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Researchers at the London School of Hygiene and Tropical Medicine have confirmed the existence of an “age gradient” in both infection rate and severity of symptoms of the novel coronavirus.
The scientists created models to imitate the pattern of infection in Wuhan, China, the site where the pandemic originated. they investigated three scenarios: age-dependent susceptibility to infection, the effect of age on the percentage of infected population that presents symptoms, or no effect of age on any aspect of infection. These models were compared to the infection data from China, Japan, Italy, Canada, South Korea and Singapore.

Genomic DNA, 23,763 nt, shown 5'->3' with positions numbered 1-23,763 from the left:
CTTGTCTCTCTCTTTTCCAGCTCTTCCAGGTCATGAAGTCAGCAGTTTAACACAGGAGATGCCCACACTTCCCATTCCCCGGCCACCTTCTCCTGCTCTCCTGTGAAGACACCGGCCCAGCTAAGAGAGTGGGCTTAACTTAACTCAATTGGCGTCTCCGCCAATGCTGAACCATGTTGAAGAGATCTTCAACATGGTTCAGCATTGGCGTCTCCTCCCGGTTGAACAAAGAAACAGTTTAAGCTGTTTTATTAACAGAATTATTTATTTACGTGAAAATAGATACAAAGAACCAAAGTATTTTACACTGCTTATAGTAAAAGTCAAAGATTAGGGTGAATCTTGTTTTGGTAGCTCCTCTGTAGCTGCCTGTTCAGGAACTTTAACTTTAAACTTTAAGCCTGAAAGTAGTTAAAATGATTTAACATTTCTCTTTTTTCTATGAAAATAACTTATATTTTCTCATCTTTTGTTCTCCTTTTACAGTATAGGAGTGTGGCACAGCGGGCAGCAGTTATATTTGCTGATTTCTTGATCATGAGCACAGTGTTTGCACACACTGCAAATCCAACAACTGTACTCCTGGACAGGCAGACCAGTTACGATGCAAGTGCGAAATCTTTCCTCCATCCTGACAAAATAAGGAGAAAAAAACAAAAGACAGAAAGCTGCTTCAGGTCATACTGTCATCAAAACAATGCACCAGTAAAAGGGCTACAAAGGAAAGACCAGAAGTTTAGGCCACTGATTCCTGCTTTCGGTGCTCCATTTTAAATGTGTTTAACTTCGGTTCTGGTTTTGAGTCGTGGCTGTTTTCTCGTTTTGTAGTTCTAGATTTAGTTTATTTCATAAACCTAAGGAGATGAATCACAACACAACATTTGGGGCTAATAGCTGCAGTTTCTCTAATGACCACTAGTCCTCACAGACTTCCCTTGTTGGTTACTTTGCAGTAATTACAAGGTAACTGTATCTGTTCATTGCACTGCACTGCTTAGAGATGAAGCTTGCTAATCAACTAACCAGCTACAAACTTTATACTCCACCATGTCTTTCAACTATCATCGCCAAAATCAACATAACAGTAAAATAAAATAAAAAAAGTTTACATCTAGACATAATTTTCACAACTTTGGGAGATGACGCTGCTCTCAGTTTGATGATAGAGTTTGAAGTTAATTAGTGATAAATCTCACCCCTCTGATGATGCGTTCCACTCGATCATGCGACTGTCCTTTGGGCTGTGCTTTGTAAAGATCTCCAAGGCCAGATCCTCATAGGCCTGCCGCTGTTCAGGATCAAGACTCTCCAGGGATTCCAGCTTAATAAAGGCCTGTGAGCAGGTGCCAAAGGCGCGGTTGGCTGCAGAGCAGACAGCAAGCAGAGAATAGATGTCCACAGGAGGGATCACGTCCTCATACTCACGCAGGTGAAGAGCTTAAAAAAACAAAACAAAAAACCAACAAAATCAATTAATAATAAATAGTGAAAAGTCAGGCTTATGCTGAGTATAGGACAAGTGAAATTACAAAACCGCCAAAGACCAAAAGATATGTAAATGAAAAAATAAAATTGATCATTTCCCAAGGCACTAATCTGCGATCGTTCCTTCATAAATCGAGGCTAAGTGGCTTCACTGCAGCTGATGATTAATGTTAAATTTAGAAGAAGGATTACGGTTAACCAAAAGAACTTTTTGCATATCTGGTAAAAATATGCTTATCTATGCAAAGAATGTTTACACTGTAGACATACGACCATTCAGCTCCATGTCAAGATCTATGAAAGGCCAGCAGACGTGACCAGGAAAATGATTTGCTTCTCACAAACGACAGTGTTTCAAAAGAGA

The researchers found that children and adolescents show a substantially lower infection rate, almost half of that of adults over 20 years-old. They also found that symptoms only appear in around twenty-one percent of infections in ten- to nineteen-year-olds, a low value compared to the sixty-nine percent estimate for infected patients over the age of seventy.
Public health interventions and policies to containing infections among children were found to produce little impact on a country’s Covid-19 infection rate. They also modelled these effects on countries with different age demographics, and found that “the expected per capita incidence of clinical cases would be lower [in countries with younger population structures].”